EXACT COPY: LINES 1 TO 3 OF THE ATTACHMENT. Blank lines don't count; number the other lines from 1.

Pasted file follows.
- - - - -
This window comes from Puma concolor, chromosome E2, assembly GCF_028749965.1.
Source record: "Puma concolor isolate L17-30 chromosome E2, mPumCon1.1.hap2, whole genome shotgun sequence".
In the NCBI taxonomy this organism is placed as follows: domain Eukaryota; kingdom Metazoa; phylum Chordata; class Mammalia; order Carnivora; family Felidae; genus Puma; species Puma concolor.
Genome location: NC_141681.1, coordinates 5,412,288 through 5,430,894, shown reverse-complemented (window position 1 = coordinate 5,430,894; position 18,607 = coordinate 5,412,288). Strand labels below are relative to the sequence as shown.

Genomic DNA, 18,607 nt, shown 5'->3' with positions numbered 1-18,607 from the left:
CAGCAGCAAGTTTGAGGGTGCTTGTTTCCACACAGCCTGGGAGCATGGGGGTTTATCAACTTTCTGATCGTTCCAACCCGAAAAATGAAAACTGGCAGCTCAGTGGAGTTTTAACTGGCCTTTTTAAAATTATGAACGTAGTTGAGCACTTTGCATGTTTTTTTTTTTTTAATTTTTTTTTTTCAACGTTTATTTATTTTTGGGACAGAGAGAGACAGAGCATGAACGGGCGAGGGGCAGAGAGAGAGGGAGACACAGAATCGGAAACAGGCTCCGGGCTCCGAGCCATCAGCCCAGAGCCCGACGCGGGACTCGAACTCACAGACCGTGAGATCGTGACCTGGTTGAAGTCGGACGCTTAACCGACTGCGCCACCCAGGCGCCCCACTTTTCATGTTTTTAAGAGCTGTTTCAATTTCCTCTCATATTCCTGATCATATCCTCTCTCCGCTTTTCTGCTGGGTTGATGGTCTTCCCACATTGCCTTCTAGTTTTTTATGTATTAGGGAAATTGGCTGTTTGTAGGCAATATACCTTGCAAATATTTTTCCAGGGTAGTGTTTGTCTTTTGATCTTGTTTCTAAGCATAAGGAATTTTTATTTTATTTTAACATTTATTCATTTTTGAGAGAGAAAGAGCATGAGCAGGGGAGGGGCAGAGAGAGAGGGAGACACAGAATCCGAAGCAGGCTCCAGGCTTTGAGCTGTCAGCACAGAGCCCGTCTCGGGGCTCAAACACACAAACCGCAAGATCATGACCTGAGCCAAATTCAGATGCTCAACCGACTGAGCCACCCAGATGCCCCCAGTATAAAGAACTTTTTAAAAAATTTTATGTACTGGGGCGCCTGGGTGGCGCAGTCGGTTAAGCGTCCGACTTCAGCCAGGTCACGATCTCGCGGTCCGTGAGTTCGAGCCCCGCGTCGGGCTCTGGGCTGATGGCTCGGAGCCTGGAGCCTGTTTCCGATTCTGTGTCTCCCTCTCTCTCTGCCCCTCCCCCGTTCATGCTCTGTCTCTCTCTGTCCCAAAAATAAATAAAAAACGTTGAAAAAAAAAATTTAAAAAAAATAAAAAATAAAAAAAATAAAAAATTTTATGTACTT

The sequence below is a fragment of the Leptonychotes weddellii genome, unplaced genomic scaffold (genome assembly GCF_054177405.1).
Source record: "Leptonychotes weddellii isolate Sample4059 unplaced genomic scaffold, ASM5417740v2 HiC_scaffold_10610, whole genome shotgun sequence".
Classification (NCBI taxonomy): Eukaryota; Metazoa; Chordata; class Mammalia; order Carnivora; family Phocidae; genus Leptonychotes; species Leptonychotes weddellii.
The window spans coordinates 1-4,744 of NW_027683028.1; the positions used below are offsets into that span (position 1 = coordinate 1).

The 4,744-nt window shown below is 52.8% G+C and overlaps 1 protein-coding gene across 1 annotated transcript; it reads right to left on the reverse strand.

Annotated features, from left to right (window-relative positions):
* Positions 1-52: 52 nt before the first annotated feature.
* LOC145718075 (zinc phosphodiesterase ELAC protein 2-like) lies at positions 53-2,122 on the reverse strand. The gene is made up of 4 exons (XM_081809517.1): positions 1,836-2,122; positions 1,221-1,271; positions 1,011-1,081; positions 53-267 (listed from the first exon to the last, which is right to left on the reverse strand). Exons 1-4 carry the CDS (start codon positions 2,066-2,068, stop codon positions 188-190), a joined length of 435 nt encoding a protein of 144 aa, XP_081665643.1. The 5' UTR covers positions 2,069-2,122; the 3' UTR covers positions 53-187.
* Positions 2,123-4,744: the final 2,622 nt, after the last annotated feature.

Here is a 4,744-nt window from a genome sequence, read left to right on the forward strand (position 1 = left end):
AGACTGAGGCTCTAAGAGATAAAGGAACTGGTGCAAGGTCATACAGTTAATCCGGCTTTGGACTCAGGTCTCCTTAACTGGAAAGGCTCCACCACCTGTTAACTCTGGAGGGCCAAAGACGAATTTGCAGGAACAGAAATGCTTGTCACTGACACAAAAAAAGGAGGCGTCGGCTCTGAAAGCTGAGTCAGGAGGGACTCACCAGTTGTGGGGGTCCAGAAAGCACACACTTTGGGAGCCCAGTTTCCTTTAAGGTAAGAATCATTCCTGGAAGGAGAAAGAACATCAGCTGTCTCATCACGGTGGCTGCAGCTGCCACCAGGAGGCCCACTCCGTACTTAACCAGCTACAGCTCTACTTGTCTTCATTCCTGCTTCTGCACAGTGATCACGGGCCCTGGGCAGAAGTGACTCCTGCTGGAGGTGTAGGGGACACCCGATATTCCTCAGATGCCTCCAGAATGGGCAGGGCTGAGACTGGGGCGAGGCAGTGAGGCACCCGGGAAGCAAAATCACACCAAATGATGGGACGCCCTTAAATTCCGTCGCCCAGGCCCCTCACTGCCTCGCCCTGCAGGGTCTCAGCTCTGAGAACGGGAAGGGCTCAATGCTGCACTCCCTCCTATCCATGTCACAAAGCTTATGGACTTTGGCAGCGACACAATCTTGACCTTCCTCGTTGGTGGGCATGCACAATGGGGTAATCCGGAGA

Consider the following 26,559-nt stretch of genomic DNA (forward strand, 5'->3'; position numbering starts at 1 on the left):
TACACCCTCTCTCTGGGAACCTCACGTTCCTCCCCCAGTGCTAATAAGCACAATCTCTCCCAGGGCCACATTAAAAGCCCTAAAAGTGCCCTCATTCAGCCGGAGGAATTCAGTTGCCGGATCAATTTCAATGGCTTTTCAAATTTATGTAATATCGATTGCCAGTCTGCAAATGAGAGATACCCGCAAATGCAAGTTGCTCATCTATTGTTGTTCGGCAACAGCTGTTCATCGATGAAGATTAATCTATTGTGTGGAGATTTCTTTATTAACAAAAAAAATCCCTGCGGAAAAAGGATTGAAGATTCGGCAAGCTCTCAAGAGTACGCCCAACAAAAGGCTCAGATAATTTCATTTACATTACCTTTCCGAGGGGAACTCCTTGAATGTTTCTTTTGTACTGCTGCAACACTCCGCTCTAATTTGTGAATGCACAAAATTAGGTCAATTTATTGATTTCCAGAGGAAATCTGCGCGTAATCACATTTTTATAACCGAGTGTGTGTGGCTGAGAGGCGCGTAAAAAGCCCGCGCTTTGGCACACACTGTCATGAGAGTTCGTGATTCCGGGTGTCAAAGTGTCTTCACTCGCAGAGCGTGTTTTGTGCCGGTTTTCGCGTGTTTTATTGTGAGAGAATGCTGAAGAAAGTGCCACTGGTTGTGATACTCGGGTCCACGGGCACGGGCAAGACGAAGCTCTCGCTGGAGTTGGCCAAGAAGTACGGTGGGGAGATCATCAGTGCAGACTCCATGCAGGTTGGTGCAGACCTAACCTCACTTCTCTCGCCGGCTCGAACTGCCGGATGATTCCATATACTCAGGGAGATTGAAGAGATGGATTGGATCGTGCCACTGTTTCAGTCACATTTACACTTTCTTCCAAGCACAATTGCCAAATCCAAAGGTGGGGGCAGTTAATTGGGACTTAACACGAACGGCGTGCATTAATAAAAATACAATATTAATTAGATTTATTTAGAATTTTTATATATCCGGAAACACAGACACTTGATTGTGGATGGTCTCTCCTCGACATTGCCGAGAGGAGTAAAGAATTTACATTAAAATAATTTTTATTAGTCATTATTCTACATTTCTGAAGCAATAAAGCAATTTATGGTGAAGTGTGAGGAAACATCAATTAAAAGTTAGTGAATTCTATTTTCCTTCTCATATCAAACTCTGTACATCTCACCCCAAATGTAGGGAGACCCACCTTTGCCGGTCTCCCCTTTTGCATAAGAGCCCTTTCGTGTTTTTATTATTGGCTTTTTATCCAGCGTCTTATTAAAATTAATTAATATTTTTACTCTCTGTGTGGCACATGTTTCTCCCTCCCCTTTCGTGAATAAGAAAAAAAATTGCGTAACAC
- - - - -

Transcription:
This window comes from Puma concolor, chromosome E2, assembly GCF_028749965.1.
Source record: "Puma concolor isolate L17-30 chromosome E2, mPumCon1.1.hap2, whole genome shotgun sequence".
In the NCBI taxonomy this organism is placed as follows: domain Eukaryota; kingdom Metazoa; phylum Chordata; class Mammalia; order Carnivora; family Felidae; genus Puma; species Puma concolor.